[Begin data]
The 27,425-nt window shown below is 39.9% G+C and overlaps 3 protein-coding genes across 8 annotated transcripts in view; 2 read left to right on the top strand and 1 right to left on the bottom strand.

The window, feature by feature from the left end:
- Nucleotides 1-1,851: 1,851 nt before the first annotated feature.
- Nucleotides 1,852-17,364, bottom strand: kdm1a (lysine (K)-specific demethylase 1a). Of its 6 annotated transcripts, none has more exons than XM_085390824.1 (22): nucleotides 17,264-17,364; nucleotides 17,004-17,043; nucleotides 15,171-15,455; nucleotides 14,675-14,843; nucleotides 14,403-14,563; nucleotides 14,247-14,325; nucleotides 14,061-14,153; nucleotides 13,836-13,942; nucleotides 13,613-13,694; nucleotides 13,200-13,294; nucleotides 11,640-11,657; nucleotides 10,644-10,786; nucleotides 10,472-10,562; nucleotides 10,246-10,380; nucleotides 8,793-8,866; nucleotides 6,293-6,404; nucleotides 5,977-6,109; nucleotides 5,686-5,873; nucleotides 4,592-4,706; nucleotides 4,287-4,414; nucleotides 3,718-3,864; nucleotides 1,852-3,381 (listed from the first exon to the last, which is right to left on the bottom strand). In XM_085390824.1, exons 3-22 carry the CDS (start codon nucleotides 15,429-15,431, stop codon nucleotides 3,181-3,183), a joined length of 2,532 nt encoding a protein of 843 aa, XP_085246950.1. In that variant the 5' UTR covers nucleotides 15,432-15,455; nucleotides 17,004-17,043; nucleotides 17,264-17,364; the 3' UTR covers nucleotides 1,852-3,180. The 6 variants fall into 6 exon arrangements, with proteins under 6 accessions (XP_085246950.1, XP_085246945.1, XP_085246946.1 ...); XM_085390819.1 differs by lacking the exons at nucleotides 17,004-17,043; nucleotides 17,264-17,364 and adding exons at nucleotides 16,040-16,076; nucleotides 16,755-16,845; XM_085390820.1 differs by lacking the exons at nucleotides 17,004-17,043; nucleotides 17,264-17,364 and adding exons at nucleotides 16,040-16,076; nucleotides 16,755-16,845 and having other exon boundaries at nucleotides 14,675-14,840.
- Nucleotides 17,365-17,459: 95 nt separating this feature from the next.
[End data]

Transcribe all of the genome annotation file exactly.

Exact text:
The 27,425-nt window shown below is 39.9% G+C and overlaps 3 protein-coding genes across 8 annotated transcripts in view; 2 read left to right on the top strand and 1 right to left on the bottom strand.

The window, feature by feature from the left end:
- Nucleotides 1-1,851: 1,851 nt before the first annotated feature.
- Nucleotides 1,852-17,364, bottom strand: kdm1a (lysine (K)-specific demethylase 1a). Of its 6 annotated transcripts, none has more exons than XM_085390824.1 (22): nucleotides 17,264-17,364; nucleotides 17,004-17,043; nucleotides 15,171-15,455; nucleotides 14,675-14,843; nucleotides 14,403-14,563; nucleotides 14,247-14,325; nucleotides 14,061-14,153; nucleotides 13,836-13,942; nucleotides 13,613-13,694; nucleotides 13,200-13,294; nucleotides 11,640-11,657; nucleotides 10,644-10,786; nucleotides 10,472-10,562; nucleotides 10,246-10,380; nucleotides 8,793-8,866; nucleotides 6,293-6,404; nucleotides 5,977-6,109; nucleotides 5,686-5,873; nucleotides 4,592-4,706; nucleotides 4,287-4,414; nucleotides 3,718-3,864; nucleotides 1,852-3,381 (listed from the first exon to the last, which is right to left on the bottom strand). In XM_085390824.1, exons 3-22 carry the CDS (start codon nucleotides 15,429-15,431, stop codon nucleotides 3,181-3,183), a joined length of 2,532 nt encoding a protein of 843 aa, XP_085246950.1. In that variant the 5' UTR covers nucleotides 15,432-15,455; nucleotides 17,004-17,043; nucleotides 17,264-17,364; the 3' UTR covers nucleotides 1,852-3,180. The 6 variants fall into 6 exon arrangements, with proteins under 6 accessions (XP_085246950.1, XP_085246945.1, XP_085246946.1 ...); XM_085390819.1 differs by lacking the exons at nucleotides 17,004-17,043; nucleotides 17,264-17,364 and adding exons at nucleotides 16,040-16,076; nucleotides 16,755-16,845; XM_085390820.1 differs by lacking the exons at nucleotides 17,004-17,043; nucleotides 17,264-17,364 and adding exons at nucleotides 16,040-16,076; nucleotides 16,755-16,845 and having other exon boundaries at nucleotides 14,675-14,840.
- Nucleotides 17,365-17,459: 95 nt separating this feature from the next.